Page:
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Are Minnesota craft breweries doing enough to market themselves differently?

As the market matures, brand differentiation is going to make a big difference for craft breweries — but craft beer marketers don’t seem to be paying attention.

Last week, I attended a great event at a craft brewery here in Minneapolis named 612Brew (hosted by Minnesota PRSA). I had a great time catching up with a number of friends and colleagues–and we even heard from the brewers themselves as well as the publisher of a relatively new craft beer publication.

612

During the discussion with the brewers, one comment got me thinking. A question from the audience was posed to the director of marketing for 612Brew: “How do you differentiate your brewery from all the other craft breweries in town?”

His response: Laughter. Then: “Our beer is better.”

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It was a tongue in cheek response, but it speaks volumes about where this industry sits right now from a marketing perspective.

Times are good in the craft brewery business in Minneapolis. Breweries are seemingly popping up everywhere. In fact a whopping 18 breweries have opened in the Twin Cities since Jan. 1, 2012. And a number are slated to open new tap rooms in the next year (including Surly’s big new destination brewery near University Ave. in Minneapolis).

But what happens when this industry hits its maturation point? When people aren’t clamoring to visit tap rooms and pick up a six-pack of the latest brew at their local liquor store? Won’t brand differentiation play a mighty big role then?

I think so–but craft beer marketers don’t seem to be paying attention. One look around the Twin Cities beer scene and you see much of the same, in terms of marketing strategy and tactics, including:

Social accounts all have the same feel (some even have the same darn cover photo!)

612Brew FB

Indeed Brewing FB

They all target the bicyclist/hipster crowd (cyclists/hipsters aren’t the only ones who drink good beer)

Harriet Bike

Partnering with food trucks is all the rage (literally almost every one of the local breweries is doing this)

Steel Toe Food Truck

They’re clearly NOT using paid social tools (a big miss–specifically on Facebook)

Surly Paid

They all sponsor local beer events at restaurants

Fulton Beer Events

They all have a guy with a beard (joking…kinda)

Beard

OK, OK, Arik, so what are these breweries supposed to do? Stop ragging on them and offer up some suggestions, for crying out loud.

Oh man, I thought you’d never ask. Here are 3 ideas I would explore if I were marketing one of these breweries:

Organize events targeting middle-aged parents

Seems to be the breweries spend an awful lot of time targeting younger, single people. I get it. They drink a lot of beer. But you know who also likes to drink beer? Parents. We have to take the edge off, yannow :) And who do you suppose has more disposable income: A single 25-year old or a 40-year-old with two kids? I can guarantee you I spend WAY more on beer than I ever did when I was 25 (even though I drink far less beer). Why not make it easier for these people to come to your events? Organize events with events for kids. Or better yet, find a way to bring the events to US (beer delivery service anyone?)!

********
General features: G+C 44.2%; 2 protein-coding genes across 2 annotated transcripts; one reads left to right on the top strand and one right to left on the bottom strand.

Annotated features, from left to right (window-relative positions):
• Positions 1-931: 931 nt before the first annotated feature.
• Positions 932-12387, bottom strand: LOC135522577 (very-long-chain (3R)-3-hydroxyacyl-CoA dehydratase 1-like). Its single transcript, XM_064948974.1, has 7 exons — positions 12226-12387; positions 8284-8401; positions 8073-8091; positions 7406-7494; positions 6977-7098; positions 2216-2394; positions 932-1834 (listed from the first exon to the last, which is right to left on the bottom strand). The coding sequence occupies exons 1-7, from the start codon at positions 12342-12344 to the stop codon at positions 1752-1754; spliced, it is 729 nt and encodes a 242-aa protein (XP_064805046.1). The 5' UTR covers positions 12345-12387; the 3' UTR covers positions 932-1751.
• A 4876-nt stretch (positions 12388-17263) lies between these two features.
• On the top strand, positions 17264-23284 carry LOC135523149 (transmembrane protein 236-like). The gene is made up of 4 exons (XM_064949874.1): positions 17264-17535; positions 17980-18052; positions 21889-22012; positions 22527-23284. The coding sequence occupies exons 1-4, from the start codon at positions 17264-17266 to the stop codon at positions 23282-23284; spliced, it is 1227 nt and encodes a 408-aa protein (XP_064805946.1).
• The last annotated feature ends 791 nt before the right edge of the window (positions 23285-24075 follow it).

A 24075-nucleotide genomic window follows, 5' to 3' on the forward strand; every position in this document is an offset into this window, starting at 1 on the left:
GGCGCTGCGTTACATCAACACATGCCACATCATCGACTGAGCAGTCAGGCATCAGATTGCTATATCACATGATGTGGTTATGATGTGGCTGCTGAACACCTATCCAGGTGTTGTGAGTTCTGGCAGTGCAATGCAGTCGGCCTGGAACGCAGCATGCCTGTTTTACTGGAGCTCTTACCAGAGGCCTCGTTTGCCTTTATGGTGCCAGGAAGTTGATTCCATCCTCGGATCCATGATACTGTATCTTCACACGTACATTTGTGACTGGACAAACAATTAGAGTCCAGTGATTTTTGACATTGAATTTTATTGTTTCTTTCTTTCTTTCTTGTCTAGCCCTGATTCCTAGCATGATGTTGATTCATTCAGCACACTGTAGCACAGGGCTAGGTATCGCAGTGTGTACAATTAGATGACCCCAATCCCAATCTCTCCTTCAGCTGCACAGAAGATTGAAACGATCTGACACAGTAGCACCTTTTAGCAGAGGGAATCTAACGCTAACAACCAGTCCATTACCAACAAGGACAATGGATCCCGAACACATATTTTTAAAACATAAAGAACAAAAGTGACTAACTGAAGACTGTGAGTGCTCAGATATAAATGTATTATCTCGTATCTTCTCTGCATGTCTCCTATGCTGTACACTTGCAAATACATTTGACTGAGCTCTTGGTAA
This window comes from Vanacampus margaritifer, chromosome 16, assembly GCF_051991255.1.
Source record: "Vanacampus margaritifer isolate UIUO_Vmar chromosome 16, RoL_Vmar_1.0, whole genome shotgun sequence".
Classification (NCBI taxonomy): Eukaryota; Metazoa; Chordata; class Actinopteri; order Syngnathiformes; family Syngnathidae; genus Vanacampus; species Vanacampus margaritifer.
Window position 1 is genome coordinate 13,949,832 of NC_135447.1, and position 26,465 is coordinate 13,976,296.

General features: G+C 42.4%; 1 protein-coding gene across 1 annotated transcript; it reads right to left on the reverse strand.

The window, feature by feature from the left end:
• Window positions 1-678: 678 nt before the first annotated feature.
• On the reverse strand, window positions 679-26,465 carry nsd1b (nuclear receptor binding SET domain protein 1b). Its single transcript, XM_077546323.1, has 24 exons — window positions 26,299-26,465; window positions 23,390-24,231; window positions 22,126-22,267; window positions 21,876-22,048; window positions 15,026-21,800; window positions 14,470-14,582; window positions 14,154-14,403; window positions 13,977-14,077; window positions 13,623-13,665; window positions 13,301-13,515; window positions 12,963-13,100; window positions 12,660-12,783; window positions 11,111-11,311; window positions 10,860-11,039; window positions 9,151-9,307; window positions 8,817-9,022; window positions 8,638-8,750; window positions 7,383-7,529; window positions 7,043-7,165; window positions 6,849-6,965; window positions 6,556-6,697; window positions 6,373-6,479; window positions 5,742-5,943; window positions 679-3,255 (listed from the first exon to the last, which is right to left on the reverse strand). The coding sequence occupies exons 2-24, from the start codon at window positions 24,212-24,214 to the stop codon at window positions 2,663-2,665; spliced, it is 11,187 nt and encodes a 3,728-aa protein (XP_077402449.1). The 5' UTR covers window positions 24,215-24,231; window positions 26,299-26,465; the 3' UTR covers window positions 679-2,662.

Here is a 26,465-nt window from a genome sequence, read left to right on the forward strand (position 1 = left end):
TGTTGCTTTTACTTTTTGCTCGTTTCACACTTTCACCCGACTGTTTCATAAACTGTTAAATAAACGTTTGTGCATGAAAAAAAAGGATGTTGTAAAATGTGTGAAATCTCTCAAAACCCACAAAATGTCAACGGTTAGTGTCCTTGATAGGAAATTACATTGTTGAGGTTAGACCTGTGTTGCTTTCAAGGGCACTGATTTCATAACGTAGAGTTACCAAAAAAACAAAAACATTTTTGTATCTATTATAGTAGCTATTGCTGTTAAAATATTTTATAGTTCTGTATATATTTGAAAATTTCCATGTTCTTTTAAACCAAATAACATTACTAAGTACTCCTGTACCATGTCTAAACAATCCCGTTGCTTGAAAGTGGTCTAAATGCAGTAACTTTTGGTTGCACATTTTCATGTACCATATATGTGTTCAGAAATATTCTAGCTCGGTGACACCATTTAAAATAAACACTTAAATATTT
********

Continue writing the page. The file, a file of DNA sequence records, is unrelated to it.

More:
Focus more on email–less on social media marketing

This seems to be the one big mistake I see the bulk of the craft beer marketers making–minimal focus on email and a tremendous focus on social marketing. Again–has to do (most likely) with targeting the younger demo. But, I would argue the email list is still the holy grail of online marketing–and craft breweries are no exception. With an e-newsletter, you would have the ability to share: 1) Upcoming beer events, 2) New releases, 3) Tap room specials, and 4) Other misc. items. In a timely manner. In their inbox–something they check EVERY day (especially that older audience who has more discretionary dollars).

Think bigger than the tap room

Right now the problem with all the tap rooms is that they’re all the same. They all have cool interiors. They all have food trucks outside. And many feature music. Super cool (I love them–make no mistake), but they offer absolutely no differentiation. When most people are zigging, I say zag. One thought I had: Why limit yourself to a tap room? What about a combo tap room/pizza joint? Couldn’t a craft brewery partner with an up-and-coming pizzeria (think Pizzeria Lola for Minneapolitans) and create an urban brewery/pizzeria that would be one part hangout spot, one part brewery, one part pizza joint (but higher-end pizza)? Think “Piece” in Chicago.

Those are just a few ideas. I have more. But, I don’t want to give them ALL away for free. Craft brewer marketers: Feel free to call me for the rest :)

This post was written by Arik Hanson and originally published on Communications Conversations. Follow him on Twitter: @arikhanson.

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